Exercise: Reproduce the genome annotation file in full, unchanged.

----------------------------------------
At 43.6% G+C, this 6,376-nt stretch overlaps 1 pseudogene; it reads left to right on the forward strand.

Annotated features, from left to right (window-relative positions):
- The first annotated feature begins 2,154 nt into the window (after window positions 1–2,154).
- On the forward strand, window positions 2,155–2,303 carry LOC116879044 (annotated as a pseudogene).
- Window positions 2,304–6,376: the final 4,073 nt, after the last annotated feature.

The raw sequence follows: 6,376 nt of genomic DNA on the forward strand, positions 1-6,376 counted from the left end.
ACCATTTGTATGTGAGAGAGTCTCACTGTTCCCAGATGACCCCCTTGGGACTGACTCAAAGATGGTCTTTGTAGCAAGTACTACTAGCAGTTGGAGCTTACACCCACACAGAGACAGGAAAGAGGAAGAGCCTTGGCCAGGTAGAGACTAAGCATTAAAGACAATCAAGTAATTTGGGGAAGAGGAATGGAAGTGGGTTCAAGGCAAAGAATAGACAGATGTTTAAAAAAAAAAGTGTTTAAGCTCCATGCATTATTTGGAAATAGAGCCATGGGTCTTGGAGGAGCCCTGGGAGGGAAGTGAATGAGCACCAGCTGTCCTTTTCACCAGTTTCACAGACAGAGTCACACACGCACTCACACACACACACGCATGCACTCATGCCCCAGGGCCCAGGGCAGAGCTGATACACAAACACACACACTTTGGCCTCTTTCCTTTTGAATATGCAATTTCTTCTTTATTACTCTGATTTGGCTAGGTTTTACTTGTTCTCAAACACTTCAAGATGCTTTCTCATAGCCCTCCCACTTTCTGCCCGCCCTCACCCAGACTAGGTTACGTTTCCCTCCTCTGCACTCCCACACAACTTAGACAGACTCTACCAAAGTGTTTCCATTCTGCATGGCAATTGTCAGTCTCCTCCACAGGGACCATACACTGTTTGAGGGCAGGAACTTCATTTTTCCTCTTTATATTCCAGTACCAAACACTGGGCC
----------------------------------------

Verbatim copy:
At 43.6% G+C, this 6,376-nt stretch overlaps 1 pseudogene; it reads left to right on the forward strand.

Annotated features, from left to right (window-relative positions):
- The first annotated feature begins 2,154 nt into the window (after window positions 1–2,154).
- On the forward strand, window positions 2,155–2,303 carry LOC116879044 (annotated as a pseudogene).
- Window positions 2,304–6,376: the final 4,073 nt, after the last annotated feature.

The raw sequence follows: 6,376 nt of genomic DNA on the forward strand, positions 1-6,376 counted from the left end.
ACCATTTGTATGTGAGAGAGTCTCACTGTTCCCAGATGACCCCCTTGGGACTGACTCAAAGATGGTCTTTGTAGCAAGTACTACTAGCAGTTGGAGCTTACACCCACACAGAGACAGGAAAGAGGAAGAGCCTTGGCCAGGTAGAGACTAAGCATTAAAGACAATCAAGTAATTTGGGGAAGAGGAATGGAAGTGGGTTCAAGGCAAAGAATAGACAGATGTTTAAAAAAAAAAGTGTTTAAGCTCCATGCATTATTTGGAAATAGAGCCATGGGTCTTGGAGGAGCCCTGGGAGGGAAGTGAATGAGCACCAGCTGTCCTTTTCACCAGTTTCACAGACAGAGTCACACACGCACTCACACACACACACGCATGCACTCATGCCCCAGGGCCCAGGGCAGAGCTGATACACAAACACACACACTTTGGCCTCTTTCCTTTTGAATATGCAATTTCTTCTTTATTACTCTGATTTGGCTAGGTTTTACTTGTTCTCAAACACTTCAAGATGCTTTCTCATAGCCCTCCCACTTTCTGCCCGCCCTCACCCAGACTAGGTTACGTTTCCCTCCTCTGCACTCCCACACAACTTAGACAGACTCTACCAAAGTGTTTCCATTCTGCATGGCAATTGTCAGTCTCCTCCACAGGGACCATACACTGTTTGAGGGCAGGAACTTCATTTTTCCTCTTTATATTCCAGTACCAAACACTGGGCC